She thought their marriage would last forever. That she could count on him to be her partner. She was wrong.
Six months ago, Stacey kicked her lying husband out of their bed. They made promises to each other. Promises that didn’t include lonely nights and lonelier days missing the man who slept on the couch. Something had to give. She knew that as sure as she knew her former client’s death was murder.
Wray’s nights under the same roof as his wife and sons were numbered. Every time he left, he wondered if she’d change the locks while he was at the fire station. He couldn’t change the past, but he hoped they still had a shot at a future. Until she tells him it’s over.
Making a rash decision when she’s emotional is a bad idea, but Stacey never expects it will put her family at risk. Keeping Wray home is the best way to protect their sons, even though he threatens her heart. As for the man who threatens her life, he’ll get exactly what he deserves.
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Excerpt from Fury
Wray ran into the emergency department and went straight for the desk. He asked for Stacey and impatiently tapped his fingers on the counter that separated him from the person who was taking their sweet ass time figuring out where his wife was.
Finally, the woman looked up at him and said, “Bed nine.”
“Thanks,” Wray said, already turning and heading toward Stacey. The woman called after him, but Wray was not going to wait to be escorted. Not when he knew his way around the emergency department and needed to get to his wife.
Stacey was on a gurney with her eyes closed. Wray stepped to the side of the bed and looked her over. Bruising had already started on her face from the airbag. Her nose had a stere-strip over it, but it didn’t look broken. She had another cut on her lip and a bruise on her forehead. Her clothes were spotted with blood, and her left ring-finger was wrapped up.
“It looks worse than it is,” Stacey said softly.
“You’re awake.” Wray wanted to hold her tight and never let her go. She got hurt, and he wasn’t there. It killed him to hear her voice on the phone and not be there with her. To worry that something worse than a few scrapes and bruises had marred her perfect body.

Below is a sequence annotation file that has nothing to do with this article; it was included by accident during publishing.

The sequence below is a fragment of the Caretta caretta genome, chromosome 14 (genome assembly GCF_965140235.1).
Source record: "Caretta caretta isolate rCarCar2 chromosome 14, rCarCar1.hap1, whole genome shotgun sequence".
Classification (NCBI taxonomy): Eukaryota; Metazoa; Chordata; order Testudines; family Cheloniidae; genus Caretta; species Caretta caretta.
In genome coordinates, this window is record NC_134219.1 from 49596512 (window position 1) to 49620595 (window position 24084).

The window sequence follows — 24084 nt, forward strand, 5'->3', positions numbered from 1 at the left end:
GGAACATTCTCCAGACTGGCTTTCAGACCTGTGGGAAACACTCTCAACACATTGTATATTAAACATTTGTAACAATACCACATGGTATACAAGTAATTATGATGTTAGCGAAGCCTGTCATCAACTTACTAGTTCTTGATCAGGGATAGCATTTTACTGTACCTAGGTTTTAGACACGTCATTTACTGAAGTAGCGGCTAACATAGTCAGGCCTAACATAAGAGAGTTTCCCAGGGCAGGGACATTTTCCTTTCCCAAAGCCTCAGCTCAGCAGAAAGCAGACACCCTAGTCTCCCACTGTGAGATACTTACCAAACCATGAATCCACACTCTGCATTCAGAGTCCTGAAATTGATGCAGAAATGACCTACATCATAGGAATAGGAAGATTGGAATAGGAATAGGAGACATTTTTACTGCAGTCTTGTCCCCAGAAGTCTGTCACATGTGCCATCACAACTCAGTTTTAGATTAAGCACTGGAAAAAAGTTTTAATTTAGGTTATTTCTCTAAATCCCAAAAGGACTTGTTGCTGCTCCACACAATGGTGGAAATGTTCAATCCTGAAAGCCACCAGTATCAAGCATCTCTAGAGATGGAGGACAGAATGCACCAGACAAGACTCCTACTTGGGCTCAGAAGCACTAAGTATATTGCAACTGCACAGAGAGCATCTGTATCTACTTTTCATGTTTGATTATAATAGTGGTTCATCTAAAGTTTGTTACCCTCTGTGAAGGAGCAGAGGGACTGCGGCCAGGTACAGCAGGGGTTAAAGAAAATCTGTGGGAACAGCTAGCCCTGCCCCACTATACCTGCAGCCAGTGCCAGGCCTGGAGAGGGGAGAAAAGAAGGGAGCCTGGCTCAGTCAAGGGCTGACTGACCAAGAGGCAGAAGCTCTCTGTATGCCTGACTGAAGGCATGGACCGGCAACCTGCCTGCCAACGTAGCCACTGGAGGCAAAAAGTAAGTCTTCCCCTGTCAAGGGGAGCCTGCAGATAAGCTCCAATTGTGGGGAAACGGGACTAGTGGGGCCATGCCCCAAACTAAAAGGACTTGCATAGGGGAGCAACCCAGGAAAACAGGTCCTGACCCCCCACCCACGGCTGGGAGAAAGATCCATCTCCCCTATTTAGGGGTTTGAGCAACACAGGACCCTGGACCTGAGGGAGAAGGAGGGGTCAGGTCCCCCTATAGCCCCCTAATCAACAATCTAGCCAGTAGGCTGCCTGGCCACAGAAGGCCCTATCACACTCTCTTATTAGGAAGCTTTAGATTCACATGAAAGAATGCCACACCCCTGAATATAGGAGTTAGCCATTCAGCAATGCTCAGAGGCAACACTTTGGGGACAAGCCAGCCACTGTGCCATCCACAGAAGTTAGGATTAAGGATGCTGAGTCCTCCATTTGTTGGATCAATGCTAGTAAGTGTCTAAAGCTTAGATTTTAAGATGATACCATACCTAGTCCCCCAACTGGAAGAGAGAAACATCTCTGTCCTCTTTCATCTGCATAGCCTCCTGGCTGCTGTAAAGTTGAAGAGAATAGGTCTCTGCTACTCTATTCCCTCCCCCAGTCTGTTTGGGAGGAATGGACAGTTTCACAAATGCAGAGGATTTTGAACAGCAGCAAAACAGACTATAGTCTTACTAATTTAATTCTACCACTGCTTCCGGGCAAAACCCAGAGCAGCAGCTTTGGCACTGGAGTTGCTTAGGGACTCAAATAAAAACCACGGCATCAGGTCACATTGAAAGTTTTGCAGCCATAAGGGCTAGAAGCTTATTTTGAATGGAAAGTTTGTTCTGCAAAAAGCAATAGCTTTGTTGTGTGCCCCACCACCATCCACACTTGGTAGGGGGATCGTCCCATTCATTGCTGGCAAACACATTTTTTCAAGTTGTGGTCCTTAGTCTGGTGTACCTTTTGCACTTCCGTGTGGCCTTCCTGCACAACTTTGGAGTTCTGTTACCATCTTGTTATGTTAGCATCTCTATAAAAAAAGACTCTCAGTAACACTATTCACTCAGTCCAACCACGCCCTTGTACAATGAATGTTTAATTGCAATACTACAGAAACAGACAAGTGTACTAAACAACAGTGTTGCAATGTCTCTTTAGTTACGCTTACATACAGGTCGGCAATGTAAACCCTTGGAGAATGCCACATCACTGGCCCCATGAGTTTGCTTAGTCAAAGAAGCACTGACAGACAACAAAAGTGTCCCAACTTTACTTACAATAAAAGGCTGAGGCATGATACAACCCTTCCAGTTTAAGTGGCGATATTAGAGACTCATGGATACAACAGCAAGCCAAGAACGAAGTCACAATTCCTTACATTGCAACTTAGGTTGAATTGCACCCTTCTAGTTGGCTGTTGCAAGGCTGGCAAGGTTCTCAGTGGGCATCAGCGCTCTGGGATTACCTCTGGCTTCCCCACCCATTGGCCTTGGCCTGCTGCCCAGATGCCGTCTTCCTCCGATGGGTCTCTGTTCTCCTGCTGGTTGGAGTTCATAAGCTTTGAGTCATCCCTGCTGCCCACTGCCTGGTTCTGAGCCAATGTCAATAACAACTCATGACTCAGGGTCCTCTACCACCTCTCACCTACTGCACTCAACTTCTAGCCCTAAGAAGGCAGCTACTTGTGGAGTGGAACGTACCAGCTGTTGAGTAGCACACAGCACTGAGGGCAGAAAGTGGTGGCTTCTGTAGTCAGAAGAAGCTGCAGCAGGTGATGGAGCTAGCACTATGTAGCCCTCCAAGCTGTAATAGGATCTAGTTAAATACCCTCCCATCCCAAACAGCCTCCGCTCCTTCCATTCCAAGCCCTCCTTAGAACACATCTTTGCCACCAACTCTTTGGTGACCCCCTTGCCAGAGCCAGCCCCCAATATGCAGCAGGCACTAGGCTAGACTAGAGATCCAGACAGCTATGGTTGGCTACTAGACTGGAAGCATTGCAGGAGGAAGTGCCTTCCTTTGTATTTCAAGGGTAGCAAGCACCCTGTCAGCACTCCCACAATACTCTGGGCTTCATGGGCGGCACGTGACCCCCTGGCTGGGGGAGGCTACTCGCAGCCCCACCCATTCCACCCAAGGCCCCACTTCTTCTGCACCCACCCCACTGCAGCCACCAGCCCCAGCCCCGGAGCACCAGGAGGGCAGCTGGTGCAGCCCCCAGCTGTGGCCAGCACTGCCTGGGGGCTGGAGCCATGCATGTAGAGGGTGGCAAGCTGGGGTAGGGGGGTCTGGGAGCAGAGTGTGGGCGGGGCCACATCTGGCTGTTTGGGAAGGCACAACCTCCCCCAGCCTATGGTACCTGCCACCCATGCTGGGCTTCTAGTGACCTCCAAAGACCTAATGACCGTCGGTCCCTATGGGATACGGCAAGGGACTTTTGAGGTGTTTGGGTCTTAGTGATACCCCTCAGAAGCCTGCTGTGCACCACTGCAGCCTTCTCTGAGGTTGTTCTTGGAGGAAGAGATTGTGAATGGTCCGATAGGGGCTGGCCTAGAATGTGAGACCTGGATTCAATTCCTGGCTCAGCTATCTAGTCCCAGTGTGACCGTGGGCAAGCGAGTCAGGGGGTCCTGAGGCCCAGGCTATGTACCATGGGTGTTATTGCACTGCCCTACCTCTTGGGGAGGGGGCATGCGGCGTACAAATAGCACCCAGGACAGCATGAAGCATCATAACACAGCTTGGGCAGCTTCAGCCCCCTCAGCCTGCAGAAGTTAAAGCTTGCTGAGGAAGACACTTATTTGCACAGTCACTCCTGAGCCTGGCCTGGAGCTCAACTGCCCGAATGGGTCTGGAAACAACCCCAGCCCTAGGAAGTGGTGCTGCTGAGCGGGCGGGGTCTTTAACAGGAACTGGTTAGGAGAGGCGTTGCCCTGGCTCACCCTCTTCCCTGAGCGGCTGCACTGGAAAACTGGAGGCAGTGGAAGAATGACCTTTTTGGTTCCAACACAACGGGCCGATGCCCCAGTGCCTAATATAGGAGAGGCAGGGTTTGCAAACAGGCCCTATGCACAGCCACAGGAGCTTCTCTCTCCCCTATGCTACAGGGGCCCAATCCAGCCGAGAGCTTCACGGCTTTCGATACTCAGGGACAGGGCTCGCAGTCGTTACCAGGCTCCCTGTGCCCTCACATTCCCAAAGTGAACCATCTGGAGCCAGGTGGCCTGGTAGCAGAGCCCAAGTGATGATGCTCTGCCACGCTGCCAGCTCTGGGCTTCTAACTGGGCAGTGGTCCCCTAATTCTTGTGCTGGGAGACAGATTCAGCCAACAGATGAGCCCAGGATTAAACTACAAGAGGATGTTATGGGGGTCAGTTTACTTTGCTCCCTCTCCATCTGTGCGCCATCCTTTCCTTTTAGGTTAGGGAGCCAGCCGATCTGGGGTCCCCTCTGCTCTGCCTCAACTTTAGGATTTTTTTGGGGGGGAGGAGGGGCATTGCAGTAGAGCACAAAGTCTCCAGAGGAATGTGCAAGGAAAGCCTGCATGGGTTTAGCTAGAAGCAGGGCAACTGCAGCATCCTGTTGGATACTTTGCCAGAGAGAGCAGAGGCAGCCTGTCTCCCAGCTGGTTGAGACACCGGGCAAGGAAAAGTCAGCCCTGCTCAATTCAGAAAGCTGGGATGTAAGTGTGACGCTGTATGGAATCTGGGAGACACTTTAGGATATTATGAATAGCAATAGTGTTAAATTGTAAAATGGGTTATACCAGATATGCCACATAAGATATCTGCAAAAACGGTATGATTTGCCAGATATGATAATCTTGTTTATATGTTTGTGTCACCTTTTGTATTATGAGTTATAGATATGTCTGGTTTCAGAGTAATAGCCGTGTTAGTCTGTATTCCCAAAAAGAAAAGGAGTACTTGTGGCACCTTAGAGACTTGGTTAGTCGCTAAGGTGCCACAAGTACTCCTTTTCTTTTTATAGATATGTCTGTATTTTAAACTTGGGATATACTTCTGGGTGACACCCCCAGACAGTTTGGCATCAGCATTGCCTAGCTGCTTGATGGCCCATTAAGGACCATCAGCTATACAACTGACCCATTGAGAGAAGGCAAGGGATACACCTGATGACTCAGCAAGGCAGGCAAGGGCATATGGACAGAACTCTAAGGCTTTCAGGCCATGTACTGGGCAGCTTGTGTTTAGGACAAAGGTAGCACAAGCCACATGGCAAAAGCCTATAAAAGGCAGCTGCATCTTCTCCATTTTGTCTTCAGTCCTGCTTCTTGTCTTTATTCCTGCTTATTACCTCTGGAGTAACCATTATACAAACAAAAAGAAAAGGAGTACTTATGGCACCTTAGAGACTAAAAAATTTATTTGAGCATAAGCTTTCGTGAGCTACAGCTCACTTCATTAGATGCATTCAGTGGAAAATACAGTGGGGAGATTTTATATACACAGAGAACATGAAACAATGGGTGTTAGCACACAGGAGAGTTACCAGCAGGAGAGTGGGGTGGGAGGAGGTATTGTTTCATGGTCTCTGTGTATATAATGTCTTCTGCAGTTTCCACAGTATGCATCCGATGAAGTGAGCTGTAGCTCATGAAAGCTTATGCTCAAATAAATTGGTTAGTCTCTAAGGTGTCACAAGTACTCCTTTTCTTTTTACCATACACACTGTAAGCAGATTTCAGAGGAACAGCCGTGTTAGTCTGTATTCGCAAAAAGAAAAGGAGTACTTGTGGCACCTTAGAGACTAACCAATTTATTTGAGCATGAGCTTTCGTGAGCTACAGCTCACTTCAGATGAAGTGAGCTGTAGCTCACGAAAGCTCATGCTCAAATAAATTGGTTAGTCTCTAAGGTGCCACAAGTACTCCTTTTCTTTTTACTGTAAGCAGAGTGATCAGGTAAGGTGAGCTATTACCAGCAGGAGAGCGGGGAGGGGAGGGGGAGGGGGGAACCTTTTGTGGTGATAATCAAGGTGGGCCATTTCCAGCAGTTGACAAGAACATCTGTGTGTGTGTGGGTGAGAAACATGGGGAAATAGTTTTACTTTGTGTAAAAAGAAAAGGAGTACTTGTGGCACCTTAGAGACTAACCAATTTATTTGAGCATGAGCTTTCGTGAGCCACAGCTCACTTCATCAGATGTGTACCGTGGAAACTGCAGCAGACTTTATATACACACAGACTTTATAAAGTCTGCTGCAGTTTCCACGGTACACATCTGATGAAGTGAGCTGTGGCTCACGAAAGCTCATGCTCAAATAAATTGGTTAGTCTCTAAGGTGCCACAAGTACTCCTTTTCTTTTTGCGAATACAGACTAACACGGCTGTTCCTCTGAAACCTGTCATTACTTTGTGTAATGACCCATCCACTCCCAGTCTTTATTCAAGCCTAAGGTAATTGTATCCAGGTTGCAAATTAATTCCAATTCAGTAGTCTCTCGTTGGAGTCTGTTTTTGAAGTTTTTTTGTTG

“I was just resting my eyes.”
“Do you have a concussion?” Wray asked, staring at her eyes and studying them for dilation and focus. His medical training was better than most being a firefighter, but he only did quick assessments. Long-term care was not his wheelhouse.
“Probably, but minor, they think. I have to stay here for a few hours.”
“Are they admitting you?”
“Then you can go home.”
“They want to observe me.”
“I can observe you. I’ll talk to the doctor.”
Her tone stopped him before he made it out of the curtained area. She didn’t want him to look after her. She’d rather stay in the hospital with strangers.
“I see,” he said.
“You see what?”
“You don’t want me to observe you.”
She waited until he lifted his gaze to hers. “I was going to say thank you.”
His brows tugged together. “You were?”
She nodded. “Yes. I don’t like hospitals. You know that. I’d rather be home.”
“Then I’ll make it happen. I’ll be right back.”
“I’m not going anywhere.”
He smiled at her, overwhelmed by the urge to kiss her. He took a step toward her and stopped. He didn’t have the right to kiss her, but he couldn’t stop himself. He shook his head and crossed the room to her side. He hugged her close and kissed the top of her head. “I’m so happy you’re okay.”
She hugged him back and nodded. “Me, too.”
He stayed there another long minute, hating that his wife had to be hurt for him to touch her again, and hating himself for being grateful he could. He didn’t want to let go, but he needed to get her out of there.
“I’ll be back in a sec.”
Stacey nodded, and Wray forced himself to walk out. He was putting her first, and that meant getting her the hell out of there. Now.